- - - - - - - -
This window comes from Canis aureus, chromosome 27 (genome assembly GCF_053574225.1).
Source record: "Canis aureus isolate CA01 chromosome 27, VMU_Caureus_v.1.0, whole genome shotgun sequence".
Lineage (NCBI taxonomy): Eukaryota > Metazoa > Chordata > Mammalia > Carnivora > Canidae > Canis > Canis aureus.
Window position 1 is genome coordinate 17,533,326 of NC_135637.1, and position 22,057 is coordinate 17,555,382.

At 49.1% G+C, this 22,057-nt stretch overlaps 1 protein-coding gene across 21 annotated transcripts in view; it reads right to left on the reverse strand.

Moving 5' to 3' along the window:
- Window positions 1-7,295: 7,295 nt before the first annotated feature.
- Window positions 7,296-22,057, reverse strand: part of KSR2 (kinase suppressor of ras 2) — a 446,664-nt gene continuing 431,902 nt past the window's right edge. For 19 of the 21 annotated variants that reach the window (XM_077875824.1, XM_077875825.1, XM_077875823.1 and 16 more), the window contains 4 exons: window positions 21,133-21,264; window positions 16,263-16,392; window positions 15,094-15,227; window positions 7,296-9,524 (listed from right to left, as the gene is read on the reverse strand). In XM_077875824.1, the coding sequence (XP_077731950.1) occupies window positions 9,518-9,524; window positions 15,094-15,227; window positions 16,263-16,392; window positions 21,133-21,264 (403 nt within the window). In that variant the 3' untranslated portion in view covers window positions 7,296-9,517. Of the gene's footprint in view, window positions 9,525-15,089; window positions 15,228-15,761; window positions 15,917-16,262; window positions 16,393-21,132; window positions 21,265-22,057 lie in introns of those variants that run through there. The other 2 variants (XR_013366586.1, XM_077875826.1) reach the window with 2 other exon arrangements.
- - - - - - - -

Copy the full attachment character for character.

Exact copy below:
This window comes from Canis aureus, chromosome 27 (genome assembly GCF_053574225.1).
Source record: "Canis aureus isolate CA01 chromosome 27, VMU_Caureus_v.1.0, whole genome shotgun sequence".
Lineage (NCBI taxonomy): Eukaryota > Metazoa > Chordata > Mammalia > Carnivora > Canidae > Canis > Canis aureus.
Window position 1 is genome coordinate 17,533,326 of NC_135637.1, and position 22,057 is coordinate 17,555,382.

At 49.1% G+C, this 22,057-nt stretch overlaps 1 protein-coding gene across 21 annotated transcripts in view; it reads right to left on the reverse strand.

Moving 5' to 3' along the window:
- Window positions 1-7,295: 7,295 nt before the first annotated feature.
- Window positions 7,296-22,057, reverse strand: part of KSR2 (kinase suppressor of ras 2) — a 446,664-nt gene continuing 431,902 nt past the window's right edge. For 19 of the 21 annotated variants that reach the window (XM_077875824.1, XM_077875825.1, XM_077875823.1 and 16 more), the window contains 4 exons: window positions 21,133-21,264; window positions 16,263-16,392; window positions 15,094-15,227; window positions 7,296-9,524 (listed from right to left, as the gene is read on the reverse strand). In XM_077875824.1, the coding sequence (XP_077731950.1) occupies window positions 9,518-9,524; window positions 15,094-15,227; window positions 16,263-16,392; window positions 21,133-21,264 (403 nt within the window). In that variant the 3' untranslated portion in view covers window positions 7,296-9,517. Of the gene's footprint in view, window positions 9,525-15,089; window positions 15,228-15,761; window positions 15,917-16,262; window positions 16,393-21,132; window positions 21,265-22,057 lie in introns of those variants that run through there. The other 2 variants (XR_013366586.1, XM_077875826.1) reach the window with 2 other exon arrangements.